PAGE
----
We locked eyes not once but twice. And then I bolted. I’d been looking out at a wave breaking over a rock in a beautiful section of Kejimkujik National Park Seaside. It was a peaceful and Zen-like coastal scene with nary a soul around. I could have stopped and watched the waves breaking for hours.
At the same spot where I was standing were the ruins of a former shepherd’s shelter. I turned around and read the blurb about them but it wasn’t until I got my camera out to take a picture of the wave that I noticed her. A big, beautiful black bear and her two cubs. And no I don’t have any proof – just the memory of my thumping heart.
I was all alone. It was about ten in the morning and there wasn’t another car in the Kejimkujik parking lot when I pulled in. I in fact had congratulated myself of having the place to myself.
Much of the hiking in Kejimkujik National Park Seaside is superb. I loved the desolate beauty of the place – wild flowers galore including the orchids pictured above that I’d never seen before, rocky beaches, stunted trees and spectacular ocean vistas.
I had planned to hike about a kilometre out to the start of a 5.5 kilometre loop hike, do it and then call it a day. I was about 80% done with the loop – making good time even with lots of photo stops.
Bears in Kejimkujik National Park
I should have known something was up. I saw bear scat – fresh too – but mistook it for a dog and figured someone had walked rather then driven in with their dog to hike the trail.
The scat didn’t have any berries in it – as it wasn’t berry season – and looked pretty darn pebbly if you want to inspect the picture. The scat should have been obvious clue #1.
There was a section of boardwalk I hiked – and I thought it was rather strange that all the ferns coming out through the cracks were torn and beaten up. I actually made some noise through here – just in case. Well duh.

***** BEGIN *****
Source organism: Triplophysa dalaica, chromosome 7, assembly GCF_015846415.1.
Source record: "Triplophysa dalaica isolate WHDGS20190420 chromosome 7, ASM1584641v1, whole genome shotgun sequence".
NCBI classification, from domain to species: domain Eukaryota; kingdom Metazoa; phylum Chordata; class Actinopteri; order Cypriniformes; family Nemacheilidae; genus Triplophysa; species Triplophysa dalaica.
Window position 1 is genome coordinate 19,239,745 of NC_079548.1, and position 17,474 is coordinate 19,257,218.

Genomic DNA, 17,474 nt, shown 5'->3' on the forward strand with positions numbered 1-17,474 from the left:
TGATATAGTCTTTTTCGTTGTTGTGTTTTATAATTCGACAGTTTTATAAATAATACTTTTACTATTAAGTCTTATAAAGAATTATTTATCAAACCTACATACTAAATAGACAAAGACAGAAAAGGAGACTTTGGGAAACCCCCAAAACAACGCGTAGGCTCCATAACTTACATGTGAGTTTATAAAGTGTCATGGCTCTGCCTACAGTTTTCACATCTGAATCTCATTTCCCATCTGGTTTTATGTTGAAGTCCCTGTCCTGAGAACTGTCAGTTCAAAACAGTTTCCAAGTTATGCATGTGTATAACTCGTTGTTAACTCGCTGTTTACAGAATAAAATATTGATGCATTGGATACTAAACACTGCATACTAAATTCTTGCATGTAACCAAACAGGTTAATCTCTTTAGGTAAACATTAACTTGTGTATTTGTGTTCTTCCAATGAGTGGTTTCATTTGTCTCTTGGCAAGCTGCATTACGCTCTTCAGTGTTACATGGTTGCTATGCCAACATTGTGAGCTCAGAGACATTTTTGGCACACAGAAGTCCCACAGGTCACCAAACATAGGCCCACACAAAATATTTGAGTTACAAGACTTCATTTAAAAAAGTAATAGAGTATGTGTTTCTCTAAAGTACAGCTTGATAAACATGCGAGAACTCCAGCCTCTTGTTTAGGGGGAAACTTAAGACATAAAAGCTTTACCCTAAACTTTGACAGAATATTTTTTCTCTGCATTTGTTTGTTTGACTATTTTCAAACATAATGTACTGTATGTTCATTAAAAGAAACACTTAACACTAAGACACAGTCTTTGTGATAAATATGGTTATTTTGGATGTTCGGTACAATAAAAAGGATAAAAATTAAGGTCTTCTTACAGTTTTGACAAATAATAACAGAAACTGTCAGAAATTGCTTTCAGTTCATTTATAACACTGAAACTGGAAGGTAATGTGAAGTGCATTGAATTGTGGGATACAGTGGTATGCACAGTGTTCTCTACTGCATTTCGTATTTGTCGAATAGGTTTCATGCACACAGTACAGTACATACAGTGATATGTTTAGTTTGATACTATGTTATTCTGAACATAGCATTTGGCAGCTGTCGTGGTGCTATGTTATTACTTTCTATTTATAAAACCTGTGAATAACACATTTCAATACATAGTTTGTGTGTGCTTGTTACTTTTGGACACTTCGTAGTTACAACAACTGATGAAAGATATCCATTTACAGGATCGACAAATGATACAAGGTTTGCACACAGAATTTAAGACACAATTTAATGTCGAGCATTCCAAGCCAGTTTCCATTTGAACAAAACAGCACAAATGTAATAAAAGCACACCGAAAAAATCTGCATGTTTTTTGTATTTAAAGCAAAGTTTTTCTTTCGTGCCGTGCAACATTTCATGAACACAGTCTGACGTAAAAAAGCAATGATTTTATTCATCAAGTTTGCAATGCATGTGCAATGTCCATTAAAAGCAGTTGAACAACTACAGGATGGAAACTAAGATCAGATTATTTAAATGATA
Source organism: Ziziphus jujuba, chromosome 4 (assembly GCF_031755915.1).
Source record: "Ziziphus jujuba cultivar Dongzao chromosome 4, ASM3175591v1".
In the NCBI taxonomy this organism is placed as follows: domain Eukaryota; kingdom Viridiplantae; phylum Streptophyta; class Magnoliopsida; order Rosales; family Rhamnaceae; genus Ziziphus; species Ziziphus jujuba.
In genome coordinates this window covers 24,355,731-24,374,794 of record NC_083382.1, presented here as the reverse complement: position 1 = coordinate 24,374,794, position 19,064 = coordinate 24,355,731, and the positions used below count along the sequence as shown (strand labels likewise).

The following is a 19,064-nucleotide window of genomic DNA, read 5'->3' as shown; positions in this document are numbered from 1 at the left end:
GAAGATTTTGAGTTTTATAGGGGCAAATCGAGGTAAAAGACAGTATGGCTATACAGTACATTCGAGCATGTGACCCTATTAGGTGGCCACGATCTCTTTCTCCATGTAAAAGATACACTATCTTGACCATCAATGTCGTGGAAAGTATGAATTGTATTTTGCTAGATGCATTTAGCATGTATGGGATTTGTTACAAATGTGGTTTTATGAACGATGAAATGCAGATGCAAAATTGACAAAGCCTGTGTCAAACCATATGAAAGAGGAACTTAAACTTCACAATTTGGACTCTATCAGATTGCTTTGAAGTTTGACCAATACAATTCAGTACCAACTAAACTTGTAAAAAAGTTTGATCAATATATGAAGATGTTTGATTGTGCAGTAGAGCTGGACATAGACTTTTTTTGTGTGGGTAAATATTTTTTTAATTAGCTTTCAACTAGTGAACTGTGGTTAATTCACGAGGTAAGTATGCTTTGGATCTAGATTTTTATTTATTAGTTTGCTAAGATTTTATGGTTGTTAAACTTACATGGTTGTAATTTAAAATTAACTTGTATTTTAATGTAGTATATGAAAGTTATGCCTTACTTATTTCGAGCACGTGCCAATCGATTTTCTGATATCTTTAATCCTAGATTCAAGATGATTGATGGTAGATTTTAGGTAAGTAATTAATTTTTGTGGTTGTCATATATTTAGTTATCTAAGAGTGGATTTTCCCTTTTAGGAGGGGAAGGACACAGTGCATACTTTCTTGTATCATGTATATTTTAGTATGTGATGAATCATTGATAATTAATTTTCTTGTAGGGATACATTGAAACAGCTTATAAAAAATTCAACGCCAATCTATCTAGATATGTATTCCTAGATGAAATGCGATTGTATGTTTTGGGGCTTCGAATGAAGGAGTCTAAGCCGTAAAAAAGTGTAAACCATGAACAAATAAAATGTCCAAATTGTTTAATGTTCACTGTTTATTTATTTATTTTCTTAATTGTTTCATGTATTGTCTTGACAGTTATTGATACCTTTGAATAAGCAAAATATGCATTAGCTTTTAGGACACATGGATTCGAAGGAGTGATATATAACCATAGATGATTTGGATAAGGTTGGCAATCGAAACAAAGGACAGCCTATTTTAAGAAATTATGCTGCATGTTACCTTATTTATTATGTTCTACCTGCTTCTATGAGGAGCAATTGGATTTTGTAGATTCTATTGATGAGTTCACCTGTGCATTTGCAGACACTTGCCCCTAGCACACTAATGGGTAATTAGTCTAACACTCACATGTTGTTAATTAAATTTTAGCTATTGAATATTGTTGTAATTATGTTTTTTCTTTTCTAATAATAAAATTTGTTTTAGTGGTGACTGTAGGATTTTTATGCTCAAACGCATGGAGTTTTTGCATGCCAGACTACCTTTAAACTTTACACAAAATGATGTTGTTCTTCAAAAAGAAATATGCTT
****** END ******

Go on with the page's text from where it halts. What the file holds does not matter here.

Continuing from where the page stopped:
If I’d put two and two together I would have known I was about 15 minutes behind the bears. Sometimes ignorance is bliss – and I continued to snap pictures – rather lovely don’t you think?
It was at the ruins of the shepherd shelter (photo below) that we eyed each other. I backed away and in fact ducked behind the shelter to see if I could get a quick shot. She was still staring at me. That’s when I decided I was out of there and there was no time for a picture.
You’re not supposed to let a bear see you running – and I didn’t but as soon as I turned the corner and was hidden from view I ran with everything I had in me. I put many kilometres between she and I before I slowed down to a normal walking pace. For the first 15-20 minutes I glanced back every few seconds. I also picked up a few pieces of driftwood to make myself look larger.
Since I’m writing this blog I obviously survived. In fact I ran into four people on the return and warned them. At that point I had some peace of mind because they were now between the bear and I ….unless she completed the loop and started back in my direction.
Useful park information
- Kejimkujik National Park Seaside is roughly 185 kilometres west of Halifax.
- Entrance is free.
- No camping is allowed.
- Facilities are basic – a washroom, a phone and some maps.
- It’s bear country obviously so travel with others and bring along a can of bear spray. If you see fresh scat make a lot of noise!
- Check out the national park website for more information on the park.
Further reading on things to do in Nova Scotia
- Kayaking the World’s Highest Tides in the Cape Chignecto Area
- 45 Random Observations About Nova Scotia
- Visiting Nova Scotia: Don’t Miss Peggy’s Cove
- One of Nova Scotia’s Great Day Hikes: The Hike to Cape Split
- A Phenomenal Kayaking Trip Near Peggy’s Cove, Nova Scotia
- A 3 Day Hike on the Cape Chignecto Coastal Trail
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